Without Explanation, FBI Abruptly Releases Old Documents About Clinton Pardons
Why would the FBI suddenly release hundreds of mostly blank pages of documents from its investigation of presidential pardons by Bill Clinton — a probe that ended without any prosecution almost 15 years ago — just one week before Election Day? On Tuesday morning, the “FBI Records Vault” tweeted a link to the bureau’s website where those documents were displayed with a short description, but no explanation for the abrupt release.
What little can be gleaned from the heavily redacted pages indicates they mainly concern the pardons of Marc Rich and Pincus Green, a pair of fugitive traders then living in Switzerland, although the pardon investigation undertaken by the U.S. Attorney for the Southern District of New York in February 2001 dealt with other pardons as well.
In the hours that followed, the bureau failed to explain its decision to dump the pardon documents, despite many press inquiries. But the mysterious release immediately stoked fresh consternation about FBI director James Comey’s clumsy intervention in the presidential race on Oct. 28, when he sent a letter to Congress announcing that agents had discovered materials on a laptop owned by former Rep. Anthony Weiner that might prove pertinent to its investigation of Hillary Clinton’s email server.
Since then, Comey has been under increasingly direct fire from Democrats, former prosecutors, and Justice Department employees for ignoring ethical guidelines about interfering in elections. Senate Minority Leader Harry Reid and a former ethics counsel in the Bush White House have accused him of violating the Hatch Act, which prohibits federal employees from using their office to intervene in elections.
Almost nothing in the released documents is new, beyond glancing references to bits of evidence (a “red rope”) that may or may not have anything to do with Rich, whose ex-wife Denise was a major donor to the Democratic Party and the Clinton Foundation’s library fund. It was Denise Rich’s donations that spurred demands for an investigation.
Angry federal prosecutors in New York who had worked on Rich’s indictment were only too happy to proceed. Clinton’s failure to follow normal Justice Department procedures in awarding scores of pardons during the final hours of his presidency had aroused public suspicions and further enraged the prosecutors whose opinions he had ignored.
Mary Jo White, the U. S. attorney in the Southern District appointed by Clinton, opened the case within weeks after the pardons. At the time, Rich was living in a luxurious chateau in Zug, Switzerland, where he had fled to avoid trial on charges that he had done illicit business with Iran. He died in a Lucerne hospital in 2013, never having returned to the United States because Clinton’s pardon required him to pay a $21 million civil fine if he came back.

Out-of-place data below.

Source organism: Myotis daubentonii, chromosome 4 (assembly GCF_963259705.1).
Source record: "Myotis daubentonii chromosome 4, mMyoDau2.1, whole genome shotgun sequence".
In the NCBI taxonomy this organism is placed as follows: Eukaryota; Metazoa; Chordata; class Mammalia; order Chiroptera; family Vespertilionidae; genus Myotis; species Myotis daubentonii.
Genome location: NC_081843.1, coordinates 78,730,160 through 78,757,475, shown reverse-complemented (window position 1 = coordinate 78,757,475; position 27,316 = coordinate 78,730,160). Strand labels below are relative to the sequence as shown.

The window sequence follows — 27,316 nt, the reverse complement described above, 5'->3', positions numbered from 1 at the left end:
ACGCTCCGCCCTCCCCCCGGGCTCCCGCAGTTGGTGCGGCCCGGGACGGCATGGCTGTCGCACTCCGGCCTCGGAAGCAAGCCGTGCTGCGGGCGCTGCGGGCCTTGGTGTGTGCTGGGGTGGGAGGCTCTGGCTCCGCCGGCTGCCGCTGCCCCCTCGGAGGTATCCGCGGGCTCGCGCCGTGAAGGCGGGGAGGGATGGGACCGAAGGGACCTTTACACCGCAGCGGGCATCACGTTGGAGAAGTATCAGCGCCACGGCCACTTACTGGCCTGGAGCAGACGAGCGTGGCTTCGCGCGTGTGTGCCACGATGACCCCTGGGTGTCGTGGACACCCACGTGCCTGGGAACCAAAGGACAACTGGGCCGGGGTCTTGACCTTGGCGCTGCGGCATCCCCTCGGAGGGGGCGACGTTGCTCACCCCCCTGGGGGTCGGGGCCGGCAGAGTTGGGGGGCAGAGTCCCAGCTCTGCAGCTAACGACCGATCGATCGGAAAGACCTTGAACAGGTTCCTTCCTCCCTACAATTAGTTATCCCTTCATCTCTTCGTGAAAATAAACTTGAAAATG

As the documents released on Tuesday attest, several squads of FBI agents across the country spent months serving subpoenas and interviewing witnesses in pursuit of evidence that the pardons were awarded corruptly. With its demands for information from the Clinton Foundation and its donors, the bureau effectively intimidated many from making additional contributions.
Yet while the investigation continued for months after White returned to the private sector and President Bush appointed a new U.S. attorney in her place, the case against Clinton was always weak. After all, he had rejected requests from personal friends who had given much larger sums than Denise Rich and then sought pardons for arguably more deserving convicts, such as financier Michael Milken and native American activist Leonard Peltier — both of whom, unlike Rich, at least had served time.
Most important was the pile of evidence, produced by a Republican-led Congressional committee investigating the pardons, that Clinton had actually pardoned Rich chiefly as a favor to Israeli prime minister Ehud Barak, in the midst of Mideast peace negotiations. Barak had reached out to Clinton on three occasions, including the night before Clinton’s final day in office, to importune him on behalf of Rich — who was a longtime secret asset of Israeli’s intelligence services. (The full story of Barak’s campaign to pardon Rich is told in Man of the World: The Further Endeavors of Bill Clinton, my new book about Clinton’s post-presidency.)
The underlying irony of the FBI document dump is that the pardon investigation ended in 2002, on the watch of James Comey, the newly appointed U.S. attorney in Manhattan. Having inherited the Clinton matter from White, he effectively closed the case before moving on, after less than two years in that post, to serve as deputy attorney general in Washington.
While this action was obviously intended to frame the Clintons again, it is more likely to embarrass Comey, as yet another bonehead move by a law enforcement leader who no seems able to conform to crucial standards of fairness.